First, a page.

Pioneer cover

From the press release: From the moment he is handed a possibility of making the first alien contact, Saunders Maxwell decides he will do it, even if doing so takes him through hell and back.

 
Unfortunately, that is exactly where that journey takes him.

 
The vision that Zimmerman paints of vibrant human colonies on the Moon, Mars, the asteroids, and beyond, indomitably fighting the harsh lifeless environment of space to build new societies, captures perfectly the emerging space race we see today.


He also captures in Pioneer the heart of the human spirit, willing to push forward no matter the odds, no matter the cost. It is that spirit that will make the exploration of the heavens possible, forever, into the never-ending future.

 
Available everywhere for $3.99 (before discount) at amazon, Barnes & Noble, all ebook vendors, or direct from the ebook publisher, ebookit.
 

Off to Israel + new op-ed!

My April travels continue. It has been too long since I traveled to Israel to visit family, so today I am heading out for the long flight, arriving tomorrow afternoon. I will be there until April 20. I expect I will be able to post, as I have in the past, though my commentary will likely be reduced somewhat.

Note that I will have a new op-ed published sometime this week at The Federalist entitled “What Trump’s space policy should really do.” I am positive that my conclusions will not be what most people expect. The op-ed was inspired by this comment by Edward Thelen, part of comments in connection with this Zimmerman/Batchelor podcast, where I talked about space exploration in the context of the American settlement of the west.

The comparison with the American west is appropriate. There have been other expansions throughout the world, too. In the 19th century, the US was not the only country that had a frontier. We have several examples of expansion from which to learn, but the frontiers in the Americas were clearly the largest, complete with immigration from the Old World straight to the frontier.

An example of a lesson — beyond Robert’s example of the Homesteading Act — is the need for better communication between the US east coast and California. Messages and people needed to move across the continent in far less time and in a safer manner than those that were available in 1860, so government funded a transcontinental railroad, a line longer than had ever been built or operated before. Earthbound or space-born governments may also have needs for similar large projects. Although the needs of We the People has been shown to be best met through private-ownership of free-market capitalist commerce, there will be times when government should also fund projects that solve its needs.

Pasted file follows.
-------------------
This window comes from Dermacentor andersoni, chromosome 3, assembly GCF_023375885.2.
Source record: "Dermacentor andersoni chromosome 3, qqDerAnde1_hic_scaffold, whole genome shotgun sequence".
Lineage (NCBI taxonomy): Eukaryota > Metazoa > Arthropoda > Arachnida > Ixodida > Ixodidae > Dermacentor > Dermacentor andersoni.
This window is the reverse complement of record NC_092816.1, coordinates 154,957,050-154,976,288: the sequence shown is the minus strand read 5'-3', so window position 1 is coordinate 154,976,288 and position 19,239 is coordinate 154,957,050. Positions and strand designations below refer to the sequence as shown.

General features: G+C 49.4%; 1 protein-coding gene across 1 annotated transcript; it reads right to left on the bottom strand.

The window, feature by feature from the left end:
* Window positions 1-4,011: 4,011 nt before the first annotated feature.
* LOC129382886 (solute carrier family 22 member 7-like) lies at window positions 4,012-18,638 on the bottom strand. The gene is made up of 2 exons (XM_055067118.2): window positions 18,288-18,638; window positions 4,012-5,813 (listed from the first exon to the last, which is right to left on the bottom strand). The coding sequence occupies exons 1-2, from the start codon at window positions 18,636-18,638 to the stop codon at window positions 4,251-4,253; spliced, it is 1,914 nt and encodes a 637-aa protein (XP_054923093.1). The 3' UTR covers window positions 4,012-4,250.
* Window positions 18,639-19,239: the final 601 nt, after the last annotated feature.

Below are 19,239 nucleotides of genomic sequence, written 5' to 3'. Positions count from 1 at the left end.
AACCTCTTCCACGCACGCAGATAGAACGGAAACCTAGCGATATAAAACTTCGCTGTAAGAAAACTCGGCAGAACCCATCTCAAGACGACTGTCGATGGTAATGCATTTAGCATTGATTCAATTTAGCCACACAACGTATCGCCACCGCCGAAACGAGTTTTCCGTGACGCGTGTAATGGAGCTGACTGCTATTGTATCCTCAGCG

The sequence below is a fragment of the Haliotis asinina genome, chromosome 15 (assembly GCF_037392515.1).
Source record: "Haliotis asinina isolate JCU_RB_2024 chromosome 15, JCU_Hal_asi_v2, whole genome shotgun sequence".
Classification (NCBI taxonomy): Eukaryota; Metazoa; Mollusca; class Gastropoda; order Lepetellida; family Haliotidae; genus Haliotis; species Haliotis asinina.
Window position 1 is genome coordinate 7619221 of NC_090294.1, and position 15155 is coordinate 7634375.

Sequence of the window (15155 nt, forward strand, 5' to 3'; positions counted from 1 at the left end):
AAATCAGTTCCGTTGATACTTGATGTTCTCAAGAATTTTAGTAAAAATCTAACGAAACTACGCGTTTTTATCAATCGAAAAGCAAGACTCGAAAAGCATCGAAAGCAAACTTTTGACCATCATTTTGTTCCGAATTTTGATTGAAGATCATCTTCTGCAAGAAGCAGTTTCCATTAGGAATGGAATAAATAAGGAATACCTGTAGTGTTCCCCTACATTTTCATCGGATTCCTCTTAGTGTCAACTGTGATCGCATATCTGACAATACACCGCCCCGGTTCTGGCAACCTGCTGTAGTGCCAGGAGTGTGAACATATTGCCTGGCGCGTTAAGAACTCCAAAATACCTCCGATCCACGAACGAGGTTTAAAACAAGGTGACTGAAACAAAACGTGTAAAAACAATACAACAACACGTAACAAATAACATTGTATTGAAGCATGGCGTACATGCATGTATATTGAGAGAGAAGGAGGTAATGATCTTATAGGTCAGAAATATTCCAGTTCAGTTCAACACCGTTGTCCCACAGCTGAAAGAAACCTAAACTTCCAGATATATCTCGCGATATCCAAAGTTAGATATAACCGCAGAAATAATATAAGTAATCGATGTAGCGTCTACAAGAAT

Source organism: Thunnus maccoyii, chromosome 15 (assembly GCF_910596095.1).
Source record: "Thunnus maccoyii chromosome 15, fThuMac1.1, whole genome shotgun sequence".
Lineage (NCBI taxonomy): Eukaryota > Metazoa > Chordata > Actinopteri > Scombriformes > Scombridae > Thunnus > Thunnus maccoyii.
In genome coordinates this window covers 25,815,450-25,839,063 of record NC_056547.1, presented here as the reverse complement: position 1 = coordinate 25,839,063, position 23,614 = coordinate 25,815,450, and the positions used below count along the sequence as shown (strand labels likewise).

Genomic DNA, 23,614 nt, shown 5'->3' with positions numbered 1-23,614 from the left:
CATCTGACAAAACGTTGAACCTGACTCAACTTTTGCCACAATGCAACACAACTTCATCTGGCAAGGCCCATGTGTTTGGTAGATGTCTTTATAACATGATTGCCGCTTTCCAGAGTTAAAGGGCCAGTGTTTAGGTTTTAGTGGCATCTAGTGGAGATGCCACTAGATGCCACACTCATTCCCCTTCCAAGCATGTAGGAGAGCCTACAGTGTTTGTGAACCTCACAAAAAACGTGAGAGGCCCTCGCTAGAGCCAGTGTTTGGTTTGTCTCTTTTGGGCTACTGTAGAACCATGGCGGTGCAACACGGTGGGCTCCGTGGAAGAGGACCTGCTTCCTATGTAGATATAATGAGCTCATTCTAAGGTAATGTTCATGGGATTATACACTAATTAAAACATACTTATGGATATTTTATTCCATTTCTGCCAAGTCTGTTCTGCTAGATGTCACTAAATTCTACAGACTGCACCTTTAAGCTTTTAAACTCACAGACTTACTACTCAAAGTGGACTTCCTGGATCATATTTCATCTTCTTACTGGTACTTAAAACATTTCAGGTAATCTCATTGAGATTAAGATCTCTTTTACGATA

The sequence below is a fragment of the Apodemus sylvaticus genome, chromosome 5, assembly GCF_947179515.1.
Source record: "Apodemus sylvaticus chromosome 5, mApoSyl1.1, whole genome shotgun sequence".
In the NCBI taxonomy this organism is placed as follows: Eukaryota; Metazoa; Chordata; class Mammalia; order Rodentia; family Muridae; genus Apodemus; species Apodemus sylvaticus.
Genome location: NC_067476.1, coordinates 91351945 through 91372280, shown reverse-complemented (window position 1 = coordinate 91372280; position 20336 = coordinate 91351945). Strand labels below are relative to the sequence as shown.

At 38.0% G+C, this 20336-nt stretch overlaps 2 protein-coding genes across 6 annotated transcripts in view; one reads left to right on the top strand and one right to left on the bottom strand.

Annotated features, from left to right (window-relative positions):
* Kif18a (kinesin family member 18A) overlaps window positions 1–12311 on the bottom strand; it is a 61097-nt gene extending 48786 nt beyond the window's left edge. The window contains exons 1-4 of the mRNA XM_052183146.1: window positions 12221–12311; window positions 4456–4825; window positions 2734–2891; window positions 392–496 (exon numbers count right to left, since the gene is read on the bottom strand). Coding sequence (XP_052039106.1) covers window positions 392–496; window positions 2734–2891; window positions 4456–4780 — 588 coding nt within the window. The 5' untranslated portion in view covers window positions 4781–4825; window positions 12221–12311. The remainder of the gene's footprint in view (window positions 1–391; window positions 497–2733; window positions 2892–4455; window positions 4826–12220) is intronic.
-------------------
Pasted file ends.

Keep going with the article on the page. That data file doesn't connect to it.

Edward was suggesting that the focus of the federal government — and Trump’s space policy — should be building an infrastructure that will make it easier for private companies and individuals to work in space. My initial response had agreed with him:

What NASA should do is build the kind of infrastructure that private enterprise needs to explore the Moon, the asteroids, and Mars. Build a communications network. Put communications satellites behind the Moon. Set up radiation monitors that private tourists trips will need to monitor solar and cosmic radiation. And even here, the model should be that used in the west with the transcontinental railroad, where the government hired private companies to do the work for it.

I need to think about this more. This needs to be written up properly.

In thinking about it, however, I completely rejected my initial response, and Edward’s suggestion. The infrastructure that the federal government needs to build in space has nothing to do with physical objects. This is the mistake everyone has been making for decades. In my op-ed I argue for something else entirely, and I hope the Trump administration is listening.

Stay tuned. When the Federalist op-ed gets posted I will post the url here immediately.

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2 comments

  • Frank

    Peace be with you Bob.

  • Edward

    Robert,
    I am not surprised that you are rejecting the idea of the government building/owning hardware in order to encourage private expansion into and throughout space. I think that the best use of government resources is for government to provide a legal and regulatory environment that does not hinder private companies and groups from living and working in space.

    At some point, private companies should be able to provide the physical objects and the services provided by those objects. Deep Space Networks (DSN) are a good example of a current government function that could be performed privately. Rather than DSNs built by six countries, two or three (or more) companies could build their own DSNs and compete for customers, who would currently be national space programs, but will soon include SpaceX, as it starts sending Dragons to Mars, and later include other companies and organizations as they expand into space.

    Government’s main functions are to provide protection from enemies, provide peaceful resolution of disputes, and to stay out of the way of its citizen’s lives and livelihoods. The citizens should be free to choose how to invest in and expand throughout space. Those who want to go back to the Moon should be able to, and those who want to go straight to Mars should be able to try that, too.

    However, government may have a need for hardware that allows for it to do its job in space, too. Such hardware may be similar to land and buildings, police cars and fire engines, and warships and warplanes on Earth.

    I eagerly await your op-ed in order to see whether your opinion is similar.

Readers: the rules for commenting!

 

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